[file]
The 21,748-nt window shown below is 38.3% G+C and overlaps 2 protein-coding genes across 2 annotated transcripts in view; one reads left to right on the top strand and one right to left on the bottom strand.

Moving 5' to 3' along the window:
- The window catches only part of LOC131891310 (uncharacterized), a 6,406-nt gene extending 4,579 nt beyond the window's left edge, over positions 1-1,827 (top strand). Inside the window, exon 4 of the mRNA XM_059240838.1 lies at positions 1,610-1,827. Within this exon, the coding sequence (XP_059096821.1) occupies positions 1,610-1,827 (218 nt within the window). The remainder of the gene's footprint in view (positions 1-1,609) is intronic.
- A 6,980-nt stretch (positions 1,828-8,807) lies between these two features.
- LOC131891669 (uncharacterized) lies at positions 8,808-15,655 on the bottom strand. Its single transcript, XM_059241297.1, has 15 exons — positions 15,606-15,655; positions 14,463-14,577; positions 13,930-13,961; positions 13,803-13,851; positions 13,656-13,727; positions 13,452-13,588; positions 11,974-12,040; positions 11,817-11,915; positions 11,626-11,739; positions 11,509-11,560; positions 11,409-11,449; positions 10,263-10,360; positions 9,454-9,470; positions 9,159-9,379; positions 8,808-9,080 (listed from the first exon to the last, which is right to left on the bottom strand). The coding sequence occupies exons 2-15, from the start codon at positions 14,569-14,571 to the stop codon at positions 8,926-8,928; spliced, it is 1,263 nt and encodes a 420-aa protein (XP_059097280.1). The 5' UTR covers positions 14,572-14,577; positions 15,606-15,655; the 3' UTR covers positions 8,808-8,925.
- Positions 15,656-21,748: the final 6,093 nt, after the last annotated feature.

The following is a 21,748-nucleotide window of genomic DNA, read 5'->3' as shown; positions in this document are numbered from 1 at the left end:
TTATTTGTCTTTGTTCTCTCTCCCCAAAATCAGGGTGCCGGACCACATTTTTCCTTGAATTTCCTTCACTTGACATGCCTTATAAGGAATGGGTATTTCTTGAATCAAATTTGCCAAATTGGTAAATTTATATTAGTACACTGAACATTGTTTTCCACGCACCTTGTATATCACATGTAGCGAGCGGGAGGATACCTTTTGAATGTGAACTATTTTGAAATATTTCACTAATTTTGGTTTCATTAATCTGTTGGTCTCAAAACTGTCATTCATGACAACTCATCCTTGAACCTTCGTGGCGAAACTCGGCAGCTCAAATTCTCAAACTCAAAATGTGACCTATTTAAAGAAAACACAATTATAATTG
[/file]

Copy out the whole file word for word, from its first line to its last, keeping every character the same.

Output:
The 21,748-nt window shown below is 38.3% G+C and overlaps 2 protein-coding genes across 2 annotated transcripts in view; one reads left to right on the top strand and one right to left on the bottom strand.

Moving 5' to 3' along the window:
- The window catches only part of LOC131891310 (uncharacterized), a 6,406-nt gene extending 4,579 nt beyond the window's left edge, over positions 1-1,827 (top strand). Inside the window, exon 4 of the mRNA XM_059240838.1 lies at positions 1,610-1,827. Within this exon, the coding sequence (XP_059096821.1) occupies positions 1,610-1,827 (218 nt within the window). The remainder of the gene's footprint in view (positions 1-1,609) is intronic.
- A 6,980-nt stretch (positions 1,828-8,807) lies between these two features.
- LOC131891669 (uncharacterized) lies at positions 8,808-15,655 on the bottom strand. Its single transcript, XM_059241297.1, has 15 exons — positions 15,606-15,655; positions 14,463-14,577; positions 13,930-13,961; positions 13,803-13,851; positions 13,656-13,727; positions 13,452-13,588; positions 11,974-12,040; positions 11,817-11,915; positions 11,626-11,739; positions 11,509-11,560; positions 11,409-11,449; positions 10,263-10,360; positions 9,454-9,470; positions 9,159-9,379; positions 8,808-9,080 (listed from the first exon to the last, which is right to left on the bottom strand). The coding sequence occupies exons 2-15, from the start codon at positions 14,569-14,571 to the stop codon at positions 8,926-8,928; spliced, it is 1,263 nt and encodes a 420-aa protein (XP_059097280.1). The 5' UTR covers positions 14,572-14,577; positions 15,606-15,655; the 3' UTR covers positions 8,808-8,925.
- Positions 15,656-21,748: the final 6,093 nt, after the last annotated feature.

The following is a 21,748-nucleotide window of genomic DNA, read 5'->3' as shown; positions in this document are numbered from 1 at the left end:
TTATTTGTCTTTGTTCTCTCTCCCCAAAATCAGGGTGCCGGACCACATTTTTCCTTGAATTTCCTTCACTTGACATGCCTTATAAGGAATGGGTATTTCTTGAATCAAATTTGCCAAATTGGTAAATTTATATTAGTACACTGAACATTGTTTTCCACGCACCTTGTATATCACATGTAGCGAGCGGGAGGATACCTTTTGAATGTGAACTATTTTGAAATATTTCACTAATTTTGGTTTCATTAATCTGTTGGTCTCAAAACTGTCATTCATGACAACTCATCCTTGAACCTTCGTGGCGAAACTCGGCAGCTCAAATTCTCAAACTCAAAATGTGACCTATTTAAAGAAAACACAATTATAATTG